The cover is nice, but the cover is not the book.

14 Oct 2022

GFM came out with a new video about the many flavors of church planting movements, especially in the context of strategies, calling for people to essentially treat each other with charity. I applaud the heart motivation behind this video. But at the same time, I’d like us to consider something else for a moment: that we have a lot of acronyms, buzzwords, lingo, and descriptions of movements, and that all of these are English-language abstractions for a largely Western audience of happenings that are largely non-Western and non-English.

I have frequently heard an anecdote: someone who is new to movements goes into the field and interacts with a movement, only to discover they are not a “pure” DMM. When they say that, they aren’t commenting on the movement’s perfection or integrity. What they mean is, the movement doesn’t do exactly what is described in some Western book or training.

I have also heard the frustration of DMM leaders when someone seizes on one or two particular elements in a book, and then criticizes movements on the basis of something that is a very generalized abstraction.

One of the things I frequently hear from DMM practitioners & trainers is “the principles are generally applicable everywhere, but tactics change.” And this is a way of saying there’s variation–tremendous variation–between every movement. Movements are experimental, frequently trying lots of different things, some of which bear fruit.

All movements encourage believers to “go out among the lost” - but some may do this in a very disorganized way, in the context of daily life, and others may do this much more intentionally. All movements encourage house churches, but some movements do have buildings in some places. The size of groups can vary significantly between movements, largely due to security requirements. The role of teachers is organized in some movements, less so in others. Some movements use organized outreach to nearby communities through intentional business starts, and others use community development. Some movements pay workers at certain levels, and others avoid this at all costs. Some movements use DBS, and others use other formats of Bible studies. Some movements seek to baptize people very quickly, and others go through a long period of discipleship, teaching, and examination before baptism.

Westerners work with some movements–no Western has access to all of them–and in the course of their work they make observations. In most instances, such observations and analyses are for the benefit of the movements themselves. But occasionally, they get abstracted into English-language papers and books, and then cross-pollinated to other movements and shared with the world. The detail, nuance, variation, messiness and challenges within movements always get lost in the abstraction and translation.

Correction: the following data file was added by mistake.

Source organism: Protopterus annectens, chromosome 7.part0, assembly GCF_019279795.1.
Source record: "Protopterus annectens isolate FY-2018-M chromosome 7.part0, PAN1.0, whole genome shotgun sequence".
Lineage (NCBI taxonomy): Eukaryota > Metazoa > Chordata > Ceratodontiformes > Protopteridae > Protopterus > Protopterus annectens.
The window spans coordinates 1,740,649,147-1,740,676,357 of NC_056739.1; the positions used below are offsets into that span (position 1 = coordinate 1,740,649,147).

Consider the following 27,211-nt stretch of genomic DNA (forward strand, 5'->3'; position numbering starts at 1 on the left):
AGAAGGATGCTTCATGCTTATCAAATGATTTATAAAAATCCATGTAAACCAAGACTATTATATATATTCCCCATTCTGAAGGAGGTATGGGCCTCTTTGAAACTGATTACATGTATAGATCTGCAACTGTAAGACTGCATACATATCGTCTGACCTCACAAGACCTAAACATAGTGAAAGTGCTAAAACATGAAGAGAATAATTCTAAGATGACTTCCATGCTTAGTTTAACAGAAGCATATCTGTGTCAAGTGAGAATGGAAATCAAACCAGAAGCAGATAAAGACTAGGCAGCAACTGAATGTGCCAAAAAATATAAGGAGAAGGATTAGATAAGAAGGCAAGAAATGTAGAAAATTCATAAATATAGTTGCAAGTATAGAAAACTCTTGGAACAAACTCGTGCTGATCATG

What comes across are simple principles, which are true and helpful (especially so for other movements, who understand the messiness)–but these can make DMMs seem cleaner, more engineered, more simplistic and mechanical things than they really are. We hear the abstract principles and read the miraculous stories and wish for that to happen “where we are.” We miss the hours of sharing, of prayer, of tears. We see the stories of 1,967 movements, and wonder why it doesn’t happen for us - but we don’t hear about the 3,000+ teams presently engaged in the field for whom it hasn’t happened yet. We miss all the uncertainties, trial-and-error, failures, tears, rejoicing, miracles, sudden conversions, strong stands, fearful nights, martyrdoms, carrying-on.

We can get this knowledge, but it requires getting out among the movements, and that requires building relationships in logistically demanding, high-security contexts. I’ve been in many different meetings of movements, heard the case stories, and realized again that the only way to really begin to understand movement is to get into the middle of one, to try things, to learn by doing–no matter how challenging that is. Garrison and others would, I’m sure, agree that the books communicate basic principles and vision, but they are only the tip of the iceberg–they are there to inspire us to go deeper. The books are helpful, but the books are not the movements. This is why movements always call for mentoring, coaching, and relationships. When something doesn’t fit “squarely” or “purely” within the model, it may not be a bad thing. It may just be a local variation, of which there are many more than we realize. But you need a connected coach and lots of experience, not a book, to help you see that.